Despite concerns from homeowners, the Dunwoody Planning Commission has recommended approval on the rezoning of two properties in the Dunwoody Village.
The commission recommended that the Shops of Dunwoody at 5500 Chamblee Dunwoody Road and an adjacent carwash at 1244 Dunwoody Village Parkway be rezoned from their current zoning in the city’s Local Commercial and Dunwoody Village Overlay District to the city’s DV-4 or Village Center District.
“As much as I feel for all of the homeowners, I think my recommendation is that we need to give the developers as much leeway as we possibly can in order to make the Dunwoody Village as great as it possibly can be,” said Commissioner Jared Abram.
On Nov. 30, 2020, the Dunwoody City Council approved a rezoning to remake the area known as Dunwoody Village – a collection of stores and shopping centers – into a mixed-use, pedestrian-friendly spot. However two properties in the area – The Shops of Dunwoody and the carwash – were left out of the rezoning due to a dispute over the size of the buffer zone between the Village and neighboring residences, mainly about 150 feet between the western property line and a subdivision called Dunwoody West.
The owner of The Shops of Dunwoody ended up suing the city, saying the buffer zone limited the available redevelopment area. In order to resolve the lawsuit, the city and the property owners came to an agreement that the space between the Village and nearby residences would stay at 150 feet, but 35 feet of that would be undisturbed while the remaining 115 feet could be redeveloped into green space under Dunwoody Village zoning regulations.
“The idea is to make a pretty park that the folks who live in the new development will enjoy and let their kids play in,” said Den Webb, attorney for the property owner. “We’re not talking about paved open space. We’re not talking about a parking lot. We’re talking about a park.”
But members of the Dunwoody Homeowners Association say anything less than 150 undisturbed feet would be a violation of a 1977 zoning condition of the property. The city has stated it believes the zoning condition does not exist, but the commission previously deferred a decision on this rezoning at a July 13 meeting to give the DHA more time to prove the existence of the condition.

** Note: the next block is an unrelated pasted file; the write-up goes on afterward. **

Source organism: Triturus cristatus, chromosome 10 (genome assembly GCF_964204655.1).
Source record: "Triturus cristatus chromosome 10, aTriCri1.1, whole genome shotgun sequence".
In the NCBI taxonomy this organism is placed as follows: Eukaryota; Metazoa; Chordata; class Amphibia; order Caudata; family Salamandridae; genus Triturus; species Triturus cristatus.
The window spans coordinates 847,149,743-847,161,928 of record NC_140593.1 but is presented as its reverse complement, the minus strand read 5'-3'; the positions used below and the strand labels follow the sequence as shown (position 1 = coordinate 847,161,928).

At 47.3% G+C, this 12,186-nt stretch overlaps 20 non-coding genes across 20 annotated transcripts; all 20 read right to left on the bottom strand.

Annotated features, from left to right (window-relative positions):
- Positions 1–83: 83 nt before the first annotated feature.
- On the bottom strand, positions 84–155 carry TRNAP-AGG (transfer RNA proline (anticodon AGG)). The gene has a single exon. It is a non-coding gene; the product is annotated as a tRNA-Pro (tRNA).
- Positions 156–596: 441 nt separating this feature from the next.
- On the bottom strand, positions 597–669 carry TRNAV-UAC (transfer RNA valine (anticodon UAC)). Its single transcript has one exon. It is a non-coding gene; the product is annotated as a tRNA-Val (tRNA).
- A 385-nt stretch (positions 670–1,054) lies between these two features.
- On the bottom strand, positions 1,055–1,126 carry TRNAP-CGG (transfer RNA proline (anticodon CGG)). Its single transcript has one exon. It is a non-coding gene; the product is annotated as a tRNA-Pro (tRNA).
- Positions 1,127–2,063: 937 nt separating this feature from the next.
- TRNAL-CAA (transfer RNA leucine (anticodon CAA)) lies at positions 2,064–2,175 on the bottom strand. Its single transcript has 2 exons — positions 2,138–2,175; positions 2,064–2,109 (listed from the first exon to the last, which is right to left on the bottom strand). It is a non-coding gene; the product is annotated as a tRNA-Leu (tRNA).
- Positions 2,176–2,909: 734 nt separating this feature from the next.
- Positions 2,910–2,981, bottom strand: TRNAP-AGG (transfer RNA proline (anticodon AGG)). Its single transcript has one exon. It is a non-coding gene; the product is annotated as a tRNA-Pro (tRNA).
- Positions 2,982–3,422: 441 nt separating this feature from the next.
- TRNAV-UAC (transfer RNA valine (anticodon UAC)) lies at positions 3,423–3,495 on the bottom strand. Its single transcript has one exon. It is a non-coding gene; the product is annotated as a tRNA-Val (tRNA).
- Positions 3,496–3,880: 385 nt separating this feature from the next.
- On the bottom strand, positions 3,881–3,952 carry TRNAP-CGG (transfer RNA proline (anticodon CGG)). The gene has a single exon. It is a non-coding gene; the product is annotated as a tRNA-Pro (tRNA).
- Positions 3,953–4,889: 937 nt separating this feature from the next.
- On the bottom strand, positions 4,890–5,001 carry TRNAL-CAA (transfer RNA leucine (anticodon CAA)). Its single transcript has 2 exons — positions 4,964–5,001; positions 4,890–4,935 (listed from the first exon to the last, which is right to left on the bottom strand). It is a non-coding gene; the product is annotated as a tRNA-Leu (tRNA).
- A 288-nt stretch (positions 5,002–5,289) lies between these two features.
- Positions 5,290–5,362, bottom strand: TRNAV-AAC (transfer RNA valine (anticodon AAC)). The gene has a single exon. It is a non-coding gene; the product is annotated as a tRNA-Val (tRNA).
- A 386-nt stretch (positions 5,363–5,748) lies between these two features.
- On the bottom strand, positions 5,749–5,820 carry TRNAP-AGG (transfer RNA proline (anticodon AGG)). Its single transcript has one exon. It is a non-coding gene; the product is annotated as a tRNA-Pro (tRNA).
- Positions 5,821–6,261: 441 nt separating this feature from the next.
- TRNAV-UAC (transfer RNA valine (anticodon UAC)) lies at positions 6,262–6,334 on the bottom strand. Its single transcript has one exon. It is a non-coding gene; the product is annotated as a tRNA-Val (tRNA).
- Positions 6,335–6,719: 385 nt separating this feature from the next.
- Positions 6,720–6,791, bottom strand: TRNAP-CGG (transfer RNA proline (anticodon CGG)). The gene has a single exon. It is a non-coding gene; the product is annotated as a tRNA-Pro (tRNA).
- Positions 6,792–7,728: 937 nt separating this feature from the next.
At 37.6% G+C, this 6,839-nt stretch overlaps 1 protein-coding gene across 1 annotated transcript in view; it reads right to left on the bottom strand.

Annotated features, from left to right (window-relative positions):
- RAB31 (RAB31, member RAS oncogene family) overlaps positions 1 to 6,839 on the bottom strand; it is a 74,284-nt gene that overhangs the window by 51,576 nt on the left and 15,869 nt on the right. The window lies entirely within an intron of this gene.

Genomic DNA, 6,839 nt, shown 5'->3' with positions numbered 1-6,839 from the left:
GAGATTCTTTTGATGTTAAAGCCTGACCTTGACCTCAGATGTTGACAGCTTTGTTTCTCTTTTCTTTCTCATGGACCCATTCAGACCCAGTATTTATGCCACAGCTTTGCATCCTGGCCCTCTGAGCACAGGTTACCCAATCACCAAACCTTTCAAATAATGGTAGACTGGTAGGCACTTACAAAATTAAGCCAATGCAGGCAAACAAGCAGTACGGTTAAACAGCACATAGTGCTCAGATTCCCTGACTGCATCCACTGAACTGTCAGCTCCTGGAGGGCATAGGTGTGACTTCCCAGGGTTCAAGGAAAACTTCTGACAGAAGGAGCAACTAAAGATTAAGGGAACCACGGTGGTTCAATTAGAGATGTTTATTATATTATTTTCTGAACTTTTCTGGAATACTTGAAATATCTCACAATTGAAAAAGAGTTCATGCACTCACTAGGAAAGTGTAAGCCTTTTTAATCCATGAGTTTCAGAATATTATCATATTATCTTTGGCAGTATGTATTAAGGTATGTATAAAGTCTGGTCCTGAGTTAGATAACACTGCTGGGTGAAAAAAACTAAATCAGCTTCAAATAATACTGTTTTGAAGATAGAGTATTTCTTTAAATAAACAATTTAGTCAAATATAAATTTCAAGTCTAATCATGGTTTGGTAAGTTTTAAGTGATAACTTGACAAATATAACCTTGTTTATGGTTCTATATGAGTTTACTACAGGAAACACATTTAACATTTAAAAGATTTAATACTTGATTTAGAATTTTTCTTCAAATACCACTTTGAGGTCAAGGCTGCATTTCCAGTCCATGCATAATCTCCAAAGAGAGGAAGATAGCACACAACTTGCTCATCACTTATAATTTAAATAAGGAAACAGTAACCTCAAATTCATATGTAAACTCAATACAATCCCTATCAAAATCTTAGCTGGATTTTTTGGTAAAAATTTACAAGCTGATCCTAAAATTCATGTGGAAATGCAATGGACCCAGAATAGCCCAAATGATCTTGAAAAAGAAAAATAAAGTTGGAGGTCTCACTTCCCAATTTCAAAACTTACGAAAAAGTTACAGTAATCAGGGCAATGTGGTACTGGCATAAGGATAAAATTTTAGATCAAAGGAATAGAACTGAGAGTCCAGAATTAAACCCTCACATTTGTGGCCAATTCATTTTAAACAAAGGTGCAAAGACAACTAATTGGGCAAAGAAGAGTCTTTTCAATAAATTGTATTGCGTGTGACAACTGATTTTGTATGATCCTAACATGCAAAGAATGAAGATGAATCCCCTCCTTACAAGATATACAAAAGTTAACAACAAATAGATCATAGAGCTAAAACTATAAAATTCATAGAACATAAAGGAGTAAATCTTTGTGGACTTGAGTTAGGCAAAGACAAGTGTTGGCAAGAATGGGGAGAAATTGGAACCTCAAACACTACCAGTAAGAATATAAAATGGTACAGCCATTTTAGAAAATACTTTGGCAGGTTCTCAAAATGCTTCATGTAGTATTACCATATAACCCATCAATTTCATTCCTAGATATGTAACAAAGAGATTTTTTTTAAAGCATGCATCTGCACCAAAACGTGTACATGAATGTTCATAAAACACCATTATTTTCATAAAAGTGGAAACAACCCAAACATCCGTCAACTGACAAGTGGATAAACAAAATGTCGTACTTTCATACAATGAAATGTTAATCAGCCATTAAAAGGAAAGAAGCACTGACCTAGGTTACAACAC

During the commission’s Aug. 10 meeting, a city presentation stated that the case file for the 1977 rezoning application to develop the shopping center is missing and the city does not have access to it. The city presented the commission with documents such as meeting minutes and zoning applications that referenced a buffer between the residences and the Village. However, the city maintains the buffer was the product of a private agreement between commercial and residential owners that has since expired.
Some commissioners wondered if it would be best to wait for guidance from the court before moving forward. Community Development Director Richard McLeod said that if the rezoning passed with the compromise intact, the lawsuit would be resolved. Webb said that would be the case.
“If this is approved, the lawsuit is settled,” he said. “This is a negotiated agreement between the city and the property owner trying to settle the lawsuit.”
DHA Attorney Brian Daughdrill said in the 30 days that the commission granted to the DHA, it has been able to compile a few more documents, but has not been able to inspect all records that DeKalb County might have.
“We have actually moved to intervene in the case and if the board allows us to intervene … we’ll then be in a position [where] we’ll use the compulsory power of the court to try and get this information,” he said.
Daughdrill also said even if the exact original document proving the existence of the condition could not be located, zoning applications mentioning the buffer provide a “rational basis” to believe it might exist.
“You all have a rational basis,” he said. “There is evidence that this is how it was done.”
Some Dunwoody residents showed up to speak in opposition to approval of the rezoning. DHA President Bob Fiscella said he didn’t understand why the city was moving forward when the developer has no plans for the site in question.
“The commercial owner of this property, to my knowledge, has not filed any paperwork about redevelopment,” he said. “I’m still not sure why we’re doing this right now when we just don’t know.”
Commission Chair Bob Dallas said he understood the concerns of homeowners, but ultimately thought the development would be beneficial to the area and had the ability to drive up market values.
“That has been done elsewhere throughout this region, and values have gone up,” he said. “It’s just what the market likes, even though the individuals who live there today may not like it all.”
While four commissioners voted for the rezoning, two commissioners, Robert Price and Erika Harris, voted against recommending approval. Harris said she was uncomfortable with moving forward because she didn’t feel the commission had been presented with an answer to the problem.
“We’re not here to make a decision, but we also haven’t been presented with a situation where there is a defined answer as to whether the 150-foot buffer does indeed exist as a condition or the 150-foot buffer was an agreement between the residential and the commercial property owners,” she said. “Having that instability makes this a very different conversation.”
The rezoning is expected to go before the Dunwoody City Council on Aug. 23.